Microsoft (NSDQ: MSFT) on Tuesday filed five civil lawsuits in Seattle's King County Superior Court to combat malicious online advertising, or malvertising.
The lawsuits allege that an unknown number of individuals using various business names distributed malicious software through Microsoft AdManager, the company's online advertising platform.
"These ads then lead to harmful or deceptive content," said Microsoft associate general counsel Tim Cranton, in a blog post. "For example, ads may redirect users to a Web site that advertises rogue security software, also known as scareware, that falsely claims to detect or prevent threats on the computer."
This isn't the first time Microsoft has gone after organizations for allegedly spewing scourge. In fact, in December 2003 Microsoft sued a number of organizations for violations of consumer protection laws in New York and Washington. The spammers were accused of using forged sender names, false subject lines, fake server names, inaccurate and misrepresented sender addresses, or obscured transmission paths.
All of that is still happening today, and probably in much larger numbers than in 2003. Spam has continued to grow because it's profitable. Hard as it is to believe, people, somewhere, are responding to it and they're buying stuff. If they didn't, spam would stop.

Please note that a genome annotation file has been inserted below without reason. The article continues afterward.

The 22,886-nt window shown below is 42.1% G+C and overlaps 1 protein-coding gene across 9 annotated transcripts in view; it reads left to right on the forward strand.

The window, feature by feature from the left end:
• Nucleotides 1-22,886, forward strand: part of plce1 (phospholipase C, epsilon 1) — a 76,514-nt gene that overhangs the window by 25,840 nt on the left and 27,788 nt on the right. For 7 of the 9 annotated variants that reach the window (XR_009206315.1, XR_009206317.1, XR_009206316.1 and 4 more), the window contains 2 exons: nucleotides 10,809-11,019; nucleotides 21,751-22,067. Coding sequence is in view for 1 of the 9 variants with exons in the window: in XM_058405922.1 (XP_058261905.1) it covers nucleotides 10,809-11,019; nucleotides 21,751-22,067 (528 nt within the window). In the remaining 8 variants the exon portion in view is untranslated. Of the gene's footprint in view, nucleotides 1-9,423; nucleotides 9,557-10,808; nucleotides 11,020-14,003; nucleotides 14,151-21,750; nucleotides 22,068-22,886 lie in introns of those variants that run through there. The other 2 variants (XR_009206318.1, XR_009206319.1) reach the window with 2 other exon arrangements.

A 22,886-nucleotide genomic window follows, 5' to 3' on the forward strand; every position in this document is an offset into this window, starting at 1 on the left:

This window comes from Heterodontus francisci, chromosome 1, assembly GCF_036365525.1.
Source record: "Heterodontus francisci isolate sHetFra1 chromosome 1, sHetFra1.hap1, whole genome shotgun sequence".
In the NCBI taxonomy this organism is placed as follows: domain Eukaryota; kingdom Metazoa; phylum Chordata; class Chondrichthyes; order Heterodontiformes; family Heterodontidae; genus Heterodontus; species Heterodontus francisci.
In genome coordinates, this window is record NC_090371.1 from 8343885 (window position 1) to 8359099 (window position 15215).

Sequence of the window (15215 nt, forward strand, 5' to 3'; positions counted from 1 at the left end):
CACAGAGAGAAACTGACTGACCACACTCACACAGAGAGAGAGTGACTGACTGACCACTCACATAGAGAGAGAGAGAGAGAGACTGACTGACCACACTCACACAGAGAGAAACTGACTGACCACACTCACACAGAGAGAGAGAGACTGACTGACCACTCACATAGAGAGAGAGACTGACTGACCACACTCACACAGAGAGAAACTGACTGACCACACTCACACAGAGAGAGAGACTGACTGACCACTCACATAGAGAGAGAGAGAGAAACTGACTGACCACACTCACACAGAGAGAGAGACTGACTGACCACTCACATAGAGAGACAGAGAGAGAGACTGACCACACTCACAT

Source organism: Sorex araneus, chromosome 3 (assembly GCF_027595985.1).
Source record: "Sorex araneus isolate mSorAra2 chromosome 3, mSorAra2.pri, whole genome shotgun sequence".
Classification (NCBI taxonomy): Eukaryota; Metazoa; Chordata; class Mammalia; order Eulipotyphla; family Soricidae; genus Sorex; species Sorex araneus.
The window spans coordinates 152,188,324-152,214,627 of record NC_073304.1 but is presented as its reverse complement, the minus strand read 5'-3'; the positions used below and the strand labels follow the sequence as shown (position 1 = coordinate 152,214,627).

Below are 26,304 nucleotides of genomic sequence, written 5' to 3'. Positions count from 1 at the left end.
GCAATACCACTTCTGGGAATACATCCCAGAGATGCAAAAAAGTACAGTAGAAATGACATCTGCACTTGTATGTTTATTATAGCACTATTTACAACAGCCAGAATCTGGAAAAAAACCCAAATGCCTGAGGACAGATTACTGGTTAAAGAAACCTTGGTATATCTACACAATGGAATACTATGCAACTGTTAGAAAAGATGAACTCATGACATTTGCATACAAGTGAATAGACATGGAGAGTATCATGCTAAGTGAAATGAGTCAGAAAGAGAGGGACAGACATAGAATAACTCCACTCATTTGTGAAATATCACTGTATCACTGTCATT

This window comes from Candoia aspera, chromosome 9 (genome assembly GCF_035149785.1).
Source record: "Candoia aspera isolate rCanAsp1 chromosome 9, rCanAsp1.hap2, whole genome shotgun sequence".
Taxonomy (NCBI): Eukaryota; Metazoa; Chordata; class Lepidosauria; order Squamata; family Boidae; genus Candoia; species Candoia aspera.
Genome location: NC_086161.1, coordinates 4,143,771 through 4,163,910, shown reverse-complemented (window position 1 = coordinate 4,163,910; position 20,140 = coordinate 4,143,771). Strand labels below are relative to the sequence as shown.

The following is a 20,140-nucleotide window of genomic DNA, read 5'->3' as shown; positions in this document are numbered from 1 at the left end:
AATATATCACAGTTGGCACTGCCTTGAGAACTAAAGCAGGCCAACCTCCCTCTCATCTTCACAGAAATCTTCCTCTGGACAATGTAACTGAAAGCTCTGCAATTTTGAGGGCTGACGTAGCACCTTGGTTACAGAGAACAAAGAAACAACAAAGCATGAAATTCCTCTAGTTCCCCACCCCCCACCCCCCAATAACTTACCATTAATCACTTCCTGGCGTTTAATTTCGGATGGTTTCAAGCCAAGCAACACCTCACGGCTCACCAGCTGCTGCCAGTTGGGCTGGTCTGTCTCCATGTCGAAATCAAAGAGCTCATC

And malicious ads that sell so-called scareware is big money. In our post, XP Security 'Scareware' Scams Skyrocketing, from a year ago, we noted that hundreds of thousands of copies of scareware were being sold within days.
More recently, anti-virus maker Panda Security researchers Luis Corrons and Sean-Paul Correll published a study, The Business of Rogueware [.pdf], that estimated online fraudsters are hauling about 34 million a month through such scareware attacks.
So while it's welcomed news, and will no doubt create a level of hassle for some purveyors of malicous advertising and scareware, these cretins will do what they always do -- and that's move their operations out of the reach of US and Western international laws.
Still, this legal move is good news. It makes it clear that these types of scams won't be tolerated, and lawsuits and hopefully prosecutions will be filed whenever possible. And, just like the battle against spam, more people will probably employ technology to help. In this case, the use of ad-blocking software.
Which brings us to one of Microsoft's likely motivations behind this action: a bigger part of their business going forward will rely on online advertising -- and Web users blocking and ignoring advertisements, because they fear scams or malware, just won't be good for business.